FARMINGDALE, N.Y. — Police on Wednesday were investigating a possible connection between a man who was fatally struck by a train and a professor who was found decapitated on a quiet suburban street, a killing neighbors initially took as a macabre Halloween prank.
The woman was found dead outside a tidy apartment building in a working-class neighborhood in Farmingdale at around 8 p.m. Tuesday. Her employer, Farmingdale State College, identified her Wednesday as assistant professor Patricia Ward.
Dale Silverman, a medical editor who lives in the same Long Island community, was driving away from the train station shortly before police arrived.
"I saw what I thought was a head in the street. I saw long, black, straight hair and the head face down," she said Wednesday. "And I did a double-take. And I opened the window and said, 'No, that can't be what that is.'"
Several yards away, "I saw the body, completely straight legs together, hands at its side," said Silverman, pointing to still-bloodstained areas of the street several yards apart.
"It looked fake," she said. "I thought it was a stupid Halloween prank."
Another witness, Nick Gordon, told Newsday he saw a trail of blood on the apartment building stairs.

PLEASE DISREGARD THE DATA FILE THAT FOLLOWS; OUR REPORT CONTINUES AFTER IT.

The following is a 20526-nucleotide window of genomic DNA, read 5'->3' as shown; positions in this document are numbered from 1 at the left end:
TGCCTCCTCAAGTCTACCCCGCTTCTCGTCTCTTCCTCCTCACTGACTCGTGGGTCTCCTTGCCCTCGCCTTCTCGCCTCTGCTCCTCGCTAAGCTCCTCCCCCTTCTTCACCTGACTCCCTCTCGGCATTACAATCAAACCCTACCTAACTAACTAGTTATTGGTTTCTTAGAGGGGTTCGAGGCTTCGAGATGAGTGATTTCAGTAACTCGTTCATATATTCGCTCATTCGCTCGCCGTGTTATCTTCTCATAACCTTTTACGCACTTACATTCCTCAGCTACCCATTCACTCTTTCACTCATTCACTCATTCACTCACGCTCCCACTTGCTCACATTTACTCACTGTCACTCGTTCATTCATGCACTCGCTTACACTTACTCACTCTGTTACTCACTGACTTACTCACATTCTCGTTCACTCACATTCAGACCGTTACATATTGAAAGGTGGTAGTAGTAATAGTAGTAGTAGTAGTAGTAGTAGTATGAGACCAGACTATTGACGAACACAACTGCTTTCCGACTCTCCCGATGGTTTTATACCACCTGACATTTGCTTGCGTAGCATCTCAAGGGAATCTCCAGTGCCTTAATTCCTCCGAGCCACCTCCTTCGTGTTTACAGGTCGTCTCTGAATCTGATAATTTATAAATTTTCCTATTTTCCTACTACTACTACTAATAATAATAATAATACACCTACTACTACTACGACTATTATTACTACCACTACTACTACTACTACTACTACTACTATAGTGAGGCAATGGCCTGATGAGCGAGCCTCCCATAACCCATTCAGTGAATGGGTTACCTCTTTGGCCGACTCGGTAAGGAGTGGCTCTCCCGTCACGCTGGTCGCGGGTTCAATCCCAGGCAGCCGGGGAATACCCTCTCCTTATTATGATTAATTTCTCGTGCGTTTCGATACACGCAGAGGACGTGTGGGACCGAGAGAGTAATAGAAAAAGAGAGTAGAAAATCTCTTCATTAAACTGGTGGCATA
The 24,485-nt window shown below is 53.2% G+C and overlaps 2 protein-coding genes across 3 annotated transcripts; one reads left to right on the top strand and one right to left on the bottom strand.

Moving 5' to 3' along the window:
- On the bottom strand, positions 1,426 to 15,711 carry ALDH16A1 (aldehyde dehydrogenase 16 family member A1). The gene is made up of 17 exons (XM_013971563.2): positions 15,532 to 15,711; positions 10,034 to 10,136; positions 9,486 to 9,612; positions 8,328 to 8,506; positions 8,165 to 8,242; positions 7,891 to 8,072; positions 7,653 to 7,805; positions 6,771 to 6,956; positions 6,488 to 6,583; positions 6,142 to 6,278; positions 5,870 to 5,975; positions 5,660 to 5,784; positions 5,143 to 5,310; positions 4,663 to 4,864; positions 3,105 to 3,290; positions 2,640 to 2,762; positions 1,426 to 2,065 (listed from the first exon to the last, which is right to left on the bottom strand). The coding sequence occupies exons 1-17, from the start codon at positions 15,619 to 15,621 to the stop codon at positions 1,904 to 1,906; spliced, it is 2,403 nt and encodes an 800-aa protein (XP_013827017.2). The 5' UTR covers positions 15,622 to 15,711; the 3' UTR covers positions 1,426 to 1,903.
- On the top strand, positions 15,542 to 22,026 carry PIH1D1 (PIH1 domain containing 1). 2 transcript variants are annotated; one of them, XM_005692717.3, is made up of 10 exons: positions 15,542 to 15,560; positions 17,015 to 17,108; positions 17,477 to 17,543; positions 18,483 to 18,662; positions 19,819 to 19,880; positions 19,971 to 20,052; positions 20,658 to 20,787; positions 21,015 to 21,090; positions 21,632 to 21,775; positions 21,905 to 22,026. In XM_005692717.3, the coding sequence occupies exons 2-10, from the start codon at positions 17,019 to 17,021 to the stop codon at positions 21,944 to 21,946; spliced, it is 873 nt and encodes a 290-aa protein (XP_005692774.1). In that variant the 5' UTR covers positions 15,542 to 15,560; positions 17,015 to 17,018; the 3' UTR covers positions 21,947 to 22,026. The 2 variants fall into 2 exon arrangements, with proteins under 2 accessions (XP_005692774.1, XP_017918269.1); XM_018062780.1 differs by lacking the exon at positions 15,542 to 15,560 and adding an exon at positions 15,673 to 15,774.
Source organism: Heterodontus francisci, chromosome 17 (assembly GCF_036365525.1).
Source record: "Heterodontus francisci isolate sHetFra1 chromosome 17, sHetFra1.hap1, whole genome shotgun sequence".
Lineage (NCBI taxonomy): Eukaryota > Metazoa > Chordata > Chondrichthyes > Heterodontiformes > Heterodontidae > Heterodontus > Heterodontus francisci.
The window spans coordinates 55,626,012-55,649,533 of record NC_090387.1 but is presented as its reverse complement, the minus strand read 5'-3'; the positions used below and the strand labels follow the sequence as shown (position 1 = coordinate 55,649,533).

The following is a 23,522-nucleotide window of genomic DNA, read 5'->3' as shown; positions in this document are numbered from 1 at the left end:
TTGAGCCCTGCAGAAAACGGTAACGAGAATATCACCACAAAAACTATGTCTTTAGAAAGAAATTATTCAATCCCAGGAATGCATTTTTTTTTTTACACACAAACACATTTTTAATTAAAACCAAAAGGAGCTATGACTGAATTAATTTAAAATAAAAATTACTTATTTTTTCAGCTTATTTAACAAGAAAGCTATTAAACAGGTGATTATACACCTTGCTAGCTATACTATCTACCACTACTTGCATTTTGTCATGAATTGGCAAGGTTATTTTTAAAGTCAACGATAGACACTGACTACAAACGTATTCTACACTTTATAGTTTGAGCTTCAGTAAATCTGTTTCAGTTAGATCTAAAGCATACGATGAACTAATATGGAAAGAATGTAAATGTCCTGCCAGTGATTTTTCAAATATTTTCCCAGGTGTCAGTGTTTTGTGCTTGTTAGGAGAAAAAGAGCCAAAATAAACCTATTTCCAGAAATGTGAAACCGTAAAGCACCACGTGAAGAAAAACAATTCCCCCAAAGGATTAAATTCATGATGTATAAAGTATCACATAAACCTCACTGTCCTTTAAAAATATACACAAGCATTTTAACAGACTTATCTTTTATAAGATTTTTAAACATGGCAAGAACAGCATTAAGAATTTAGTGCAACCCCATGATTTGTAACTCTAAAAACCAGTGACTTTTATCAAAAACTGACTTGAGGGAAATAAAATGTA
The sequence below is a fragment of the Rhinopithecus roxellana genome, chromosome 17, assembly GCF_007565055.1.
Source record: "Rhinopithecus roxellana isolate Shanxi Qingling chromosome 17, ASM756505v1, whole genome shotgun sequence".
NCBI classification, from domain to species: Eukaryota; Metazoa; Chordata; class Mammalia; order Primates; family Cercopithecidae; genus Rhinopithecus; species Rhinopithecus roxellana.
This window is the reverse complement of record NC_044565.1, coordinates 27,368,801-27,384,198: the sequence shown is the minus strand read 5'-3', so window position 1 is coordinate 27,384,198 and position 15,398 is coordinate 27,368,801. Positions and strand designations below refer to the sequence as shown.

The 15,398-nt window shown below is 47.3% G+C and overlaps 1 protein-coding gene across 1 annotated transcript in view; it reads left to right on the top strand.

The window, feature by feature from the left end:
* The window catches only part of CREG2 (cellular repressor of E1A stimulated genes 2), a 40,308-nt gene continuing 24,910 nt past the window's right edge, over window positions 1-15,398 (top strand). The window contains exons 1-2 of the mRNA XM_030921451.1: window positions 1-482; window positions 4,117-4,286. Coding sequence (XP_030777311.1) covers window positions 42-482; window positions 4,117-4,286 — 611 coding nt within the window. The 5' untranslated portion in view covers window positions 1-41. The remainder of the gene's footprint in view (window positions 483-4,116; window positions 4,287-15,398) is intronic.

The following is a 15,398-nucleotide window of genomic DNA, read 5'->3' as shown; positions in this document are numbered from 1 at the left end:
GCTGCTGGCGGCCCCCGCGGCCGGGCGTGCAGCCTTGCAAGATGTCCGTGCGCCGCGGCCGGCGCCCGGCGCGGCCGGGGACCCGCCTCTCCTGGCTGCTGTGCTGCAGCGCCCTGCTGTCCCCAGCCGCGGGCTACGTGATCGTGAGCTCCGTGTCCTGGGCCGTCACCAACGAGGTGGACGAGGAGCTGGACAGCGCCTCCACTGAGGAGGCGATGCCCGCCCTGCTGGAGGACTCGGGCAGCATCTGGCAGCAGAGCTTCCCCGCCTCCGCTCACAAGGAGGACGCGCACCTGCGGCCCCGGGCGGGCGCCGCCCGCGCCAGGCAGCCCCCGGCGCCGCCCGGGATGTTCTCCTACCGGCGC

A half-hour after the woman's body was found, a man in his 30s was killed by a Long Island Rail Road train.
"Right now we feel there's a connection between the two individuals," said Detective Michael Bitsko.
Ward, who taught language arts in a program that prepares high school students for college, "was a member of the campus for 28 years," Farmingdale State College said in a statement. "She was well-known, well-liked and well-respected. The campus is a very sad place today."
The body was found near a home decorated with Halloween pumpkins, fake cobwebs and a mock graveyard.
"At first, everyone thought it was like a Halloween prank," said neighbor Barbara Smalls, recalling Wednesday morning how she had seen the sheet-covered body. She also "thought maybe it was a mob hit or something."
"This doesn't happen here," said Smalls. "This is a very nice, nice neighborhood. People are very friendly."